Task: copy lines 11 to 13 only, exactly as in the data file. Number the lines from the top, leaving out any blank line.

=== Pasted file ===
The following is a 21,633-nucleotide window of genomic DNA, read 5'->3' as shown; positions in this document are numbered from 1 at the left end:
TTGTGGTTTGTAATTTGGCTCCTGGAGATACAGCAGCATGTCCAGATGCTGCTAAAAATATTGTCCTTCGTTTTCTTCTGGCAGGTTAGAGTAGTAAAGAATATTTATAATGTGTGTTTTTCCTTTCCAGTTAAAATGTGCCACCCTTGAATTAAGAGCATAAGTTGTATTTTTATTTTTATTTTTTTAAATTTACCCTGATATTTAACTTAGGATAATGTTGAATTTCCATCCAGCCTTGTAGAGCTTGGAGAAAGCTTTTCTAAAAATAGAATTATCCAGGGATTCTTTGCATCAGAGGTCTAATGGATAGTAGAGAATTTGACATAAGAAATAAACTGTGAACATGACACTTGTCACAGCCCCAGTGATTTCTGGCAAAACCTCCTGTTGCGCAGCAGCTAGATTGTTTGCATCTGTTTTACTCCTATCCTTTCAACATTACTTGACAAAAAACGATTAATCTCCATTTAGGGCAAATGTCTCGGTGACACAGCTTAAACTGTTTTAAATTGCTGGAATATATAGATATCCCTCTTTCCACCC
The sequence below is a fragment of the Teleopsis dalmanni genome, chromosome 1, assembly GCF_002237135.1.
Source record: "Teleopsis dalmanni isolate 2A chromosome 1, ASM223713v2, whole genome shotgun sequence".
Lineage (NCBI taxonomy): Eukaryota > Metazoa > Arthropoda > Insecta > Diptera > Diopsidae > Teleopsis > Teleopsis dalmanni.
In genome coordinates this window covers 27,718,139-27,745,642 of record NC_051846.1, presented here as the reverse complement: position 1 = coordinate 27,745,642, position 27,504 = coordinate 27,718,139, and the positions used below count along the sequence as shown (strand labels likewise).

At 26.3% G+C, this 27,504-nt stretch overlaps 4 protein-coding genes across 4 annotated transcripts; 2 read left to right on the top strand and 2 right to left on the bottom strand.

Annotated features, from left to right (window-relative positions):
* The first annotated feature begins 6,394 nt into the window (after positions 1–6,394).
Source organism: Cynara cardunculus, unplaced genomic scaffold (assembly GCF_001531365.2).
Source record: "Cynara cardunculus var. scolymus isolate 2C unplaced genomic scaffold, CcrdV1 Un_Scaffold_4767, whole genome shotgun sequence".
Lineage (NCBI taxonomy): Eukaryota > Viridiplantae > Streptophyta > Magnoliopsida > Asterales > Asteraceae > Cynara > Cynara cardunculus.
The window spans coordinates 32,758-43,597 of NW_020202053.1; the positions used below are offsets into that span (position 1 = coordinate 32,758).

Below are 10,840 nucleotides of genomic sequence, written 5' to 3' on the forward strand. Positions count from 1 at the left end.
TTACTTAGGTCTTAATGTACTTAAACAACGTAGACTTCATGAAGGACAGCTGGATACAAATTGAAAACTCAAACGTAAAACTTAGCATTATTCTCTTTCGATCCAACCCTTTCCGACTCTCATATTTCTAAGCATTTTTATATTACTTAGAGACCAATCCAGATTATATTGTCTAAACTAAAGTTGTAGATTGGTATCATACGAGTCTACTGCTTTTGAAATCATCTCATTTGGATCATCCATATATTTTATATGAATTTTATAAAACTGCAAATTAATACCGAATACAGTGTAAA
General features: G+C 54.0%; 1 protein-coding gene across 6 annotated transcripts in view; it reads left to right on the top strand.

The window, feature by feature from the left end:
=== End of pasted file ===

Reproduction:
Source record: "Cynara cardunculus var. scolymus isolate 2C unplaced genomic scaffold, CcrdV1 Un_Scaffold_4767, whole genome shotgun sequence".
Lineage (NCBI taxonomy): Eukaryota > Viridiplantae > Streptophyta > Magnoliopsida > Asterales > Asteraceae > Cynara > Cynara cardunculus.
The window spans coordinates 32,758-43,597 of NW_020202053.1; the positions used below are offsets into that span (position 1 = coordinate 32,758).